Wednesday, May 1, 2019

Books Do Make a Difference

Came across this article from The Smithsonian about how if you had access to books in your home growing up, then you have an edge over those that didn't. Well, duh! Actually, it's a little more than that.
 The study, published recently in Social Science Research, assessed data from 160,000 adults from 31 countries, including the United States, Canada, the United Kingdom, Australia, Turkey, Japan and Chile. Participants filled out surveys with the Programme for the International Assessment of Competencies, which measures proficiency in three categories: literacy, numeracy (using mathematical concepts in everyday life) and information communication technology, (using digital technology to communicate with other people, and to gather and analyze information).
The gist is in the comparison of a person who had few books in home and went to college vs. someone who had tons of books but only did 9 years of school, their literacy levels were roughly the same.

This article got me to thinking about my grandmother, Carmon Pickering. She grew up in the cotton fields of North Louisiana, went to a business school in Jones, La. but didn't graduate. She went on to get married and raise four kids taking care of the family.

(***Edit*** The school wasn't in Jones, it was called Draughon's Business College and was in Jackson, Mississippi. I misheard her when I talked to her to confirm it.)

I learned a lot from her over the years, including how to cook, but the most important thing was instilling in me the love of reading. My earliest memories are of me sitting in my grandmother's lap while she read aloud to me. As I grew older, a visit to my grandmother's would always lead me to her bedroom whose walls were lined with stacks of books on every topic from gardening to astronomy. I would go on to become an amateur astronomer and she fed that passion with subscriptions to Astronomy magazine and a membership to the Planetary Society which netted a newsletter from the Jet Propulsion Laboratory.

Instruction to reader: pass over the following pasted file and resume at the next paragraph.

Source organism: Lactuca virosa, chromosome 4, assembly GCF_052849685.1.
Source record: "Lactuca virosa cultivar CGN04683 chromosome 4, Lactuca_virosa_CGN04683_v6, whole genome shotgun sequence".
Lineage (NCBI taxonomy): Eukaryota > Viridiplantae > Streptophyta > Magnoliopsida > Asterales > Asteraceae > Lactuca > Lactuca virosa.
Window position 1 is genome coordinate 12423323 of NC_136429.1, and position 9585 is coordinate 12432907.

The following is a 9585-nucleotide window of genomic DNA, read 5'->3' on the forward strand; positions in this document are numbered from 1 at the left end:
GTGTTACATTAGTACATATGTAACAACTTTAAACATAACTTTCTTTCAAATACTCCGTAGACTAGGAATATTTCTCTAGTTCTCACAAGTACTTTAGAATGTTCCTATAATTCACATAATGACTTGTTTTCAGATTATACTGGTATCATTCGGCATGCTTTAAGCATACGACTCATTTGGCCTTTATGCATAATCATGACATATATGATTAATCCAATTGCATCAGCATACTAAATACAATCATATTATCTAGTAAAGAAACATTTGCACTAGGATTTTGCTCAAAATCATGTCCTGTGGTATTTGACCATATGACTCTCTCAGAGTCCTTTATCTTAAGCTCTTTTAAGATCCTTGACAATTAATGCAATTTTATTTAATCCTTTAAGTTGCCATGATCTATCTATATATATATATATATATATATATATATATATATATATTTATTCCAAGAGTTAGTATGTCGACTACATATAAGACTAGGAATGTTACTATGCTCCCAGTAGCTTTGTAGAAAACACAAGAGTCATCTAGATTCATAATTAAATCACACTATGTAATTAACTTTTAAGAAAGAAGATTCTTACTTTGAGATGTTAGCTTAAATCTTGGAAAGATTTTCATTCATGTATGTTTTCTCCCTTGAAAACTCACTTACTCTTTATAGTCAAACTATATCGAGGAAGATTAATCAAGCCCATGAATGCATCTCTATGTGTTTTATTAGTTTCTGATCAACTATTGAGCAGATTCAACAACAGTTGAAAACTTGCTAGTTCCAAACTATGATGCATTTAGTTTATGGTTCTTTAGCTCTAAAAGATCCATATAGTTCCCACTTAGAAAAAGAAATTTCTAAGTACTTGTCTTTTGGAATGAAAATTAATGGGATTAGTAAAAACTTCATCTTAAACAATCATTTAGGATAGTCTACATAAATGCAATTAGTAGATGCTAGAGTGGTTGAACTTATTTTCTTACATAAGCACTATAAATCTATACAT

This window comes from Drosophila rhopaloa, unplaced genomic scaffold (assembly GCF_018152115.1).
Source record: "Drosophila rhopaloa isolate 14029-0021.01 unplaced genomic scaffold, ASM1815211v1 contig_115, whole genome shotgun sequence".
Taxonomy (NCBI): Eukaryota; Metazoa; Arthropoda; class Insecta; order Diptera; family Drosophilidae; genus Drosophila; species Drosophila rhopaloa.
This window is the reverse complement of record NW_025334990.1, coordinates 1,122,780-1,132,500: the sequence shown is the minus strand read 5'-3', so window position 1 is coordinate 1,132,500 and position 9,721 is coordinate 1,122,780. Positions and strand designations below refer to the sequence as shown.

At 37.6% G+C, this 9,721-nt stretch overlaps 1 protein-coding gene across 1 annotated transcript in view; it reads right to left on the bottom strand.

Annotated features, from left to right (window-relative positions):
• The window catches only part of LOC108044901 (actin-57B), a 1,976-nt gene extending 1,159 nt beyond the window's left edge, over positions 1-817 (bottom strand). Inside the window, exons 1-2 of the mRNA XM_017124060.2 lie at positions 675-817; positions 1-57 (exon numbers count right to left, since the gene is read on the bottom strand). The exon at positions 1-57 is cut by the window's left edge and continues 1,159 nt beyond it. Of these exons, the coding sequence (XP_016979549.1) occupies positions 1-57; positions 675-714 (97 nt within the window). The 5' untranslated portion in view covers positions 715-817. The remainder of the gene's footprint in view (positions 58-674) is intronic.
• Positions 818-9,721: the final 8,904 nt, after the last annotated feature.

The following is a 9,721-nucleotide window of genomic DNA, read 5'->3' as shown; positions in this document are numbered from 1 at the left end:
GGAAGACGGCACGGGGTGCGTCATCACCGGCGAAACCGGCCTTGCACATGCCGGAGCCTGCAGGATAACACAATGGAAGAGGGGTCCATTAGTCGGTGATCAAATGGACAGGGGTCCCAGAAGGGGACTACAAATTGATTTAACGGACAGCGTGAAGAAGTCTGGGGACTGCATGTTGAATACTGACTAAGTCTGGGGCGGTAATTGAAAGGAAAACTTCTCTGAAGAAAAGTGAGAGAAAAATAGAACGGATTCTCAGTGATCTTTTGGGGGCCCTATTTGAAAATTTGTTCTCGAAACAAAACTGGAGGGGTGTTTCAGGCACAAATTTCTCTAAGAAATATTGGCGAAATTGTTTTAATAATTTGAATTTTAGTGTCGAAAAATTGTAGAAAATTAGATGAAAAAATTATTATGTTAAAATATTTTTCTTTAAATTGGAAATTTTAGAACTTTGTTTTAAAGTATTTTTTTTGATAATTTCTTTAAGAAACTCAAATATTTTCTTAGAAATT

My parents provided my brothers and I with books also. We had a set of Britannica Encyclopedias in the house and I regularly got books for birthdays and Christmas with topics ranging from space and WWII to the Hardy Boys and The Man in the Iron Mask.

I strive to expose my daughter to these same types of books because I understand the importance of reading. It's also one of my joys of owning my comic book shop for a short time. I got to show other children the pleasure of reading comics and other books and what worlds they could open up for them.

Now, I pick up my daughter from school and she can't wait to show me the books that she has checked out of the library. She even wants to read to me as we drive home. Who needs audio books when you have that?

What were some of your favorite books growing up?

Growing Up Surrounded by Books Could Have Powerful, Lasting Effect on the Mind via The Smithsonian.com

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